Most Americans wonder why we're wasting time debating John Kerry's military record from 35-years ago. In this dangerous time when the U.S. faces an enormous challenge in responding to a new world, comparable to that we faced post-World War II, we should instead be seriously debating the future and what is best to do now.
I am a Marine Vietnam veteran, with a 4-year old son who is my life. I hugged him and cried on 9/11, and worry daily what the world will be that he enters. Who will lead him, and to what purpose, and at what costs? That is what we should be considering in this presidential year.
Senators Dole and McCain, who endured enormous suffering in previous wars, appeal to put the past behind us. So, why does Kerry's old record elicit such passions?
Unfortunately, while almost all Vietnam vets put Vietnam behind us, went on to build our lives, and are not activists, John Kerry chose to make his time in service the centerpiece of his campaign. Most Americans think this is a trivial issue. It's as if John Kerry's relatively minor credentials as a junior officer for a short time in Vietnam combat are all he can point to as his credentials for leading the most powerful nation on earth in the current challenges. No one should deny the valor of this service. But, is that what the American people and the citizens of the world should be focused on for the man who will significantly affect our lives and the lives of our children? John Kerry chose to create this election battlefield. So, he must answer for it, and be willing to face the music he wrote about himself.
Thirty-three years ago, I organized the Vietnam Veterans for a Just Peace in reaction to Kerry's organization Vietnam Veterans Against the War. John O'Neill and others joined me, and with the support of tens of thousands of Vietnam veterans, we rebutted Kerry's charges that we were all war criminals. Literally, no one was defending us, many Americans were discouraged by the charges, and we young Vietnam veterans were suffering horribly from discrimination in our efforts to get on with our lives.
Thirty-three years later, the surprise emergence of John Kerry as candidate and his centerpiecing of his Vietnam service stirred many Vietnam veterans to reclaim the image and honor that Kerry besmirched. We knew better. John Kerry continued the past 33-years to consistently misrepresent his activities and the calumny he brought upon us. That led to an enormous groundswell among now middle-aged Vietnam veterans, emerging from every walk of non-political life that we had individually built, to set the record straight.
It is well documented that most of the claims made by Kerry and his Vietnam Veterans Against the War were fraudulent, none of his anti-war vets were willing to provide evidence, and many of the Vietnam Veterans Against the War members had not served in Vietnam. We now know that the true leadership of the vets against was extreme radicals, directed by a Vietnam vet impersonator. Yet, John Kerry has never apologized. Youthful excess and zeal is one thing. Mature hypocrisy is another.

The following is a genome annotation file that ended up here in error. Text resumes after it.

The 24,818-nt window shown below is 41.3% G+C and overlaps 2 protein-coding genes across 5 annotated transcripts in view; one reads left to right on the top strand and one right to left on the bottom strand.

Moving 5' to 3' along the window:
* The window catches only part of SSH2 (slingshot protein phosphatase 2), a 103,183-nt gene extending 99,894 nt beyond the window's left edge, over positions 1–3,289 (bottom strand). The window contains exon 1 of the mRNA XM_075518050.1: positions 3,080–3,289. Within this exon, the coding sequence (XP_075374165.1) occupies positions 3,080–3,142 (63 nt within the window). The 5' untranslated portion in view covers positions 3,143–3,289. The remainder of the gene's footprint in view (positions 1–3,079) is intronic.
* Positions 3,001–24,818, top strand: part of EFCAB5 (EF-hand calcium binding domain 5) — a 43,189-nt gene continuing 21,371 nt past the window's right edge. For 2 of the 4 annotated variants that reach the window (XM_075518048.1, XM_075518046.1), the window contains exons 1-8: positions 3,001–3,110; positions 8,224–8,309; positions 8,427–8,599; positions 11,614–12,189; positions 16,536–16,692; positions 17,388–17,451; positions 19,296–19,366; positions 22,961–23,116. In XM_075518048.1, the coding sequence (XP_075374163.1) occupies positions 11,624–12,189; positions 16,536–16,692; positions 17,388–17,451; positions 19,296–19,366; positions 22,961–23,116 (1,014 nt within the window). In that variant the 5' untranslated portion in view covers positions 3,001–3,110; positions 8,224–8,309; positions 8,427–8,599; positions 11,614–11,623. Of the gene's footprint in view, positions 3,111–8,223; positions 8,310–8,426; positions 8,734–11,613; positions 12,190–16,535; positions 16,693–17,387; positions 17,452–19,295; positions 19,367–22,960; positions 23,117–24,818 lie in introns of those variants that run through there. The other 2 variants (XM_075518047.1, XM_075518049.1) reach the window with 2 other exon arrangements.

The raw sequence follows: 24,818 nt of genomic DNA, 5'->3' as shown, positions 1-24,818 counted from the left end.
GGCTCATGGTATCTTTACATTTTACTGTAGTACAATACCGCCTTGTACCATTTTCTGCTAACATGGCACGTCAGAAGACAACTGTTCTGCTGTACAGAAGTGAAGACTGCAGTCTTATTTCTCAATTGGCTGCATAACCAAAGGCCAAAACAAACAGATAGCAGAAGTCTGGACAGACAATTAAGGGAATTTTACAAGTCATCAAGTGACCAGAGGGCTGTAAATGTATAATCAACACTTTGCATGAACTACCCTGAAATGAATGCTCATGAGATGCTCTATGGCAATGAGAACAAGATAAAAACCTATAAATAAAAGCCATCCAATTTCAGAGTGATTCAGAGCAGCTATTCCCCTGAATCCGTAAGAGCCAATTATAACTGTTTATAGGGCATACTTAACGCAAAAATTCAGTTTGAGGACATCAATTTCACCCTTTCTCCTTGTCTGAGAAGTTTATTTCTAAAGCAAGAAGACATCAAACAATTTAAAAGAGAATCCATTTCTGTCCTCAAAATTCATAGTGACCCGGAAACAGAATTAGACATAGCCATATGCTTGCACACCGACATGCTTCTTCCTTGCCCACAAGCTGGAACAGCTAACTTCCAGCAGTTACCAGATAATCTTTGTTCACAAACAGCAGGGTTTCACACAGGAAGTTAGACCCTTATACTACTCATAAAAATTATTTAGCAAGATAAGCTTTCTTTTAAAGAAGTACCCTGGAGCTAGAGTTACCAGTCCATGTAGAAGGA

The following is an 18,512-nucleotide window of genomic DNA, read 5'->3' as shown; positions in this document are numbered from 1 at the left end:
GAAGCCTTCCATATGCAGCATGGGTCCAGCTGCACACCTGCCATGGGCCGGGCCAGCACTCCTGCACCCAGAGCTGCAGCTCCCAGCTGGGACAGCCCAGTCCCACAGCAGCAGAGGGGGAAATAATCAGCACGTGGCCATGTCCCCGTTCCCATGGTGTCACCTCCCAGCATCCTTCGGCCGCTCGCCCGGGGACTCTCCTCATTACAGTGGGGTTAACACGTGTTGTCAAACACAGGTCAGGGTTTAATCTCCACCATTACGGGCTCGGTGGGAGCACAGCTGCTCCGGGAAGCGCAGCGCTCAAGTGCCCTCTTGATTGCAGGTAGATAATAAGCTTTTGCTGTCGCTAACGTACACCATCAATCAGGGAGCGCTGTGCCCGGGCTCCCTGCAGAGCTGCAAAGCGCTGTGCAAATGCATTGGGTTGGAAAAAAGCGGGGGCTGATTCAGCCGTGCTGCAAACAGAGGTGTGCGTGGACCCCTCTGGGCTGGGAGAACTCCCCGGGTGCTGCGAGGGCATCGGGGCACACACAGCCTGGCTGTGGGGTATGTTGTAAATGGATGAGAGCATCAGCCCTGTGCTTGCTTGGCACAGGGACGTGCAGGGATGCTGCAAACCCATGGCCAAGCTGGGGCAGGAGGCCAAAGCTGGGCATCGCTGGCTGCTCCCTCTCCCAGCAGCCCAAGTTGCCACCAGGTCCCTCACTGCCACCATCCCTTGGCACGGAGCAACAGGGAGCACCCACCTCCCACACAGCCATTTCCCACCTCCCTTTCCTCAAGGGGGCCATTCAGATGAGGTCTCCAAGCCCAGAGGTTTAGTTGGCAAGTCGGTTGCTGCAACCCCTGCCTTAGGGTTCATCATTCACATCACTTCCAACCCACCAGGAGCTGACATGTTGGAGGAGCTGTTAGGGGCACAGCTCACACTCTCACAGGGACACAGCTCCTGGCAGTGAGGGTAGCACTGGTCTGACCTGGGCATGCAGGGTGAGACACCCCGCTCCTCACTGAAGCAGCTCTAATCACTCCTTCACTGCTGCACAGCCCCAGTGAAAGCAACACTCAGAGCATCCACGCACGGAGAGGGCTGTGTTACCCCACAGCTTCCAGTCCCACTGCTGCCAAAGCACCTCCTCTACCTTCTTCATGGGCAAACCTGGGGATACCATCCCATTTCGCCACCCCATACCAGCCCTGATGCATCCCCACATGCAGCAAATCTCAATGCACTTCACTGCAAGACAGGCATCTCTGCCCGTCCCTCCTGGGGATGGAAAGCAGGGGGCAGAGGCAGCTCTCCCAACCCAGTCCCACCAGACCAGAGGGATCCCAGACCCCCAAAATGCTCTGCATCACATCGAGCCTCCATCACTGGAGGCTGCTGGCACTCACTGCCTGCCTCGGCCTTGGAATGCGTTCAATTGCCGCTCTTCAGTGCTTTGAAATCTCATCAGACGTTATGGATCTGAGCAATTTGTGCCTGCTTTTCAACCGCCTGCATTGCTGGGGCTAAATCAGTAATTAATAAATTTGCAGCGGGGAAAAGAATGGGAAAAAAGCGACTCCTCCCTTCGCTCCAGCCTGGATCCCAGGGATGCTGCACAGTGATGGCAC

But, clinching the need for our public stand for the Kerry truth is his deceptive pride in it, fouling the perception of us among a new generation of citizens, maybe my son, that enrages so many of us. In April 2001, Kerry wrote that, "We returned home to an America that was indifferent, even hostile. There were no parades, only nightmares. Veterans were spat upon, called baby-killers." Yet, he continues to not apologize for his leading role in creating just that hostile atmosphere or exploiting it now. Indeed, in a disturbing pattern, only in March 2004 after exposure by those who served with him did Kerry's current National Coordinator of Veterans for John Kerry admit that his own published charge of atrocities is false.
We are not Republican stooges, as Kerry accuses any who oppose him. The proportion of Democrat vets is similar to the general population. We are simply pissed off and, once again, we are forced to stand up for ourselves, by ourselves, and yearn to fade back into our hard-built peaceful lives. We merely ask that America demand honesty of John Kerry, honest consideration of who has really demonstrated the public integrity to lead us, and hope for meaningful debate over our challenging future. Getting the staged uniforms out of his campaign commercials immediately would be the first critical step. Shame on us all Americans if we do not unite to demand this.